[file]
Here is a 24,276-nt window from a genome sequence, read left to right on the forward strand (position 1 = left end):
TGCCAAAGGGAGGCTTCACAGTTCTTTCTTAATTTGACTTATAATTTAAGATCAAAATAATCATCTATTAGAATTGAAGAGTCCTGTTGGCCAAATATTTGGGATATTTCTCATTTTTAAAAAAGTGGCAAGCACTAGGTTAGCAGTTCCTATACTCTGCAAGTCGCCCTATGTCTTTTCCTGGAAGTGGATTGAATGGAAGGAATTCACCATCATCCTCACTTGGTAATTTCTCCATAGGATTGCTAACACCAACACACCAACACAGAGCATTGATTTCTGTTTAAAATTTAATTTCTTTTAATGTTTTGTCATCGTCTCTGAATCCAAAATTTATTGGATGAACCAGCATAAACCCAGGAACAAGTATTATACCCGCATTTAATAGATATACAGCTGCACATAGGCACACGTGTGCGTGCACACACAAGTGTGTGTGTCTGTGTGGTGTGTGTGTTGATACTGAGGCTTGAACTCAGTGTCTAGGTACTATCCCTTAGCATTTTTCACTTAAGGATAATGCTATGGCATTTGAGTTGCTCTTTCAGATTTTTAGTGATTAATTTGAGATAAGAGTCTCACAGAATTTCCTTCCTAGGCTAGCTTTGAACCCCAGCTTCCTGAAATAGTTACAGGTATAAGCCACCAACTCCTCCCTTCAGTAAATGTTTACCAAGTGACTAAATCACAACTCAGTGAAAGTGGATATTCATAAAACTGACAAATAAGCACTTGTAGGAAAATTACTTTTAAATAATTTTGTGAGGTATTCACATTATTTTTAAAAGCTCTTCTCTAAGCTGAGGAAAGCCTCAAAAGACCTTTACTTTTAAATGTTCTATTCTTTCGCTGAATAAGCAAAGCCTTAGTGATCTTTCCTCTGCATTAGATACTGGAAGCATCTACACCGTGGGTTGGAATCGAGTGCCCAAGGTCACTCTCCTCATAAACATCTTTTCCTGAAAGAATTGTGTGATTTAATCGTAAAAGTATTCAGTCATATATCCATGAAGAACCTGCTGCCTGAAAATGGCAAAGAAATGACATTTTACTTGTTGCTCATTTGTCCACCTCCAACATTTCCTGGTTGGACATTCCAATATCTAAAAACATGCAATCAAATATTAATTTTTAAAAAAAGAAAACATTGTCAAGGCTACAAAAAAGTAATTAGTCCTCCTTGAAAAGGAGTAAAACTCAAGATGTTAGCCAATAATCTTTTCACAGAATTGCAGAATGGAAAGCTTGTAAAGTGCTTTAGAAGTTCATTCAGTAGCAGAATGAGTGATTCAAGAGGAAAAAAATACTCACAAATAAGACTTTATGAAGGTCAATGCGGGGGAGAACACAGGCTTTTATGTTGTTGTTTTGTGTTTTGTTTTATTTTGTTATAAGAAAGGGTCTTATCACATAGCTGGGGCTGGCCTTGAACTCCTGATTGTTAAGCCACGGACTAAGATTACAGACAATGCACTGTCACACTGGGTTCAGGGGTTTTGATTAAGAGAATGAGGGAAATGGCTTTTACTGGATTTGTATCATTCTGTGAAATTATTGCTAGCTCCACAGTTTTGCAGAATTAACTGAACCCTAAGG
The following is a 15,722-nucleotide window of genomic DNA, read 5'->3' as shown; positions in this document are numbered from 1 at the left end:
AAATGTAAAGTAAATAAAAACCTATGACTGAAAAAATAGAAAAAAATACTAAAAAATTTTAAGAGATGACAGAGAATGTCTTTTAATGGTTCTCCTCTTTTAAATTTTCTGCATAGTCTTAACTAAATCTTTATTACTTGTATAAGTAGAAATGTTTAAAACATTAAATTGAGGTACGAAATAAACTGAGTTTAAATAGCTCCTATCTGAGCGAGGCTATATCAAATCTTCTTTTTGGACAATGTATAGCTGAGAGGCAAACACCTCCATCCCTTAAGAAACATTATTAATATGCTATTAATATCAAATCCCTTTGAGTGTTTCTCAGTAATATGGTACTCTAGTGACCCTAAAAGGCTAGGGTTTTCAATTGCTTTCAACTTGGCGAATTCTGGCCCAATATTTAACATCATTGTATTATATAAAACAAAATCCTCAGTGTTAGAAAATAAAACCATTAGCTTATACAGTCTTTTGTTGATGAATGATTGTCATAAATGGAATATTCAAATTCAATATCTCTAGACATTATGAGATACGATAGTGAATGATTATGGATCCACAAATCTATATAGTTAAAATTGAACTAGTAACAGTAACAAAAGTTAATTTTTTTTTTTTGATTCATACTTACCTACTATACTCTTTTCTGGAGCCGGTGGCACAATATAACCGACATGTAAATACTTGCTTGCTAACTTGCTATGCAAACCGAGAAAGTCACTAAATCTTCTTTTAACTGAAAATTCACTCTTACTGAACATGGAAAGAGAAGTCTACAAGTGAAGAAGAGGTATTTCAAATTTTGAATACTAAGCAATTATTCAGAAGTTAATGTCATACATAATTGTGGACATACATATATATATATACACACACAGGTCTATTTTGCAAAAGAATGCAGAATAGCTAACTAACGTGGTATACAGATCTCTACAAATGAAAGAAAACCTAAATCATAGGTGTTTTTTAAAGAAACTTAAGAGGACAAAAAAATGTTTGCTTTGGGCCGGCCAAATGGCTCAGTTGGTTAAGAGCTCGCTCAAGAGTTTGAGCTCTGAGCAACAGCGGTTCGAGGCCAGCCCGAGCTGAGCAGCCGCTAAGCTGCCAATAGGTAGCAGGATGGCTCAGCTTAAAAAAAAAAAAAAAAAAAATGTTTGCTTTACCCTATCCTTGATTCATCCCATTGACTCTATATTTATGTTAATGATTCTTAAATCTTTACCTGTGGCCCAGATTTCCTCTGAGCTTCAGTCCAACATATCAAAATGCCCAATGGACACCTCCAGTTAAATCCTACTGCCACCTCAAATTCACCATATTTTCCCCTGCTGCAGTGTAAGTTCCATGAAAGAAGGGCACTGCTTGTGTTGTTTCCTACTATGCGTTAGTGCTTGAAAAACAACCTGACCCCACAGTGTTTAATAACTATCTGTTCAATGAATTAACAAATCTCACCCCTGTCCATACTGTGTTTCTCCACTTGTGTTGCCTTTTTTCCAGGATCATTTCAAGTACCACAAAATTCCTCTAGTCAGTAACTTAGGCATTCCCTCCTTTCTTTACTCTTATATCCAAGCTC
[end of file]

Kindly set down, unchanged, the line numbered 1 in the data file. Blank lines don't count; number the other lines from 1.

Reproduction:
Here is a 24,276-nt window from a genome sequence, read left to right on the forward strand (position 1 = left end):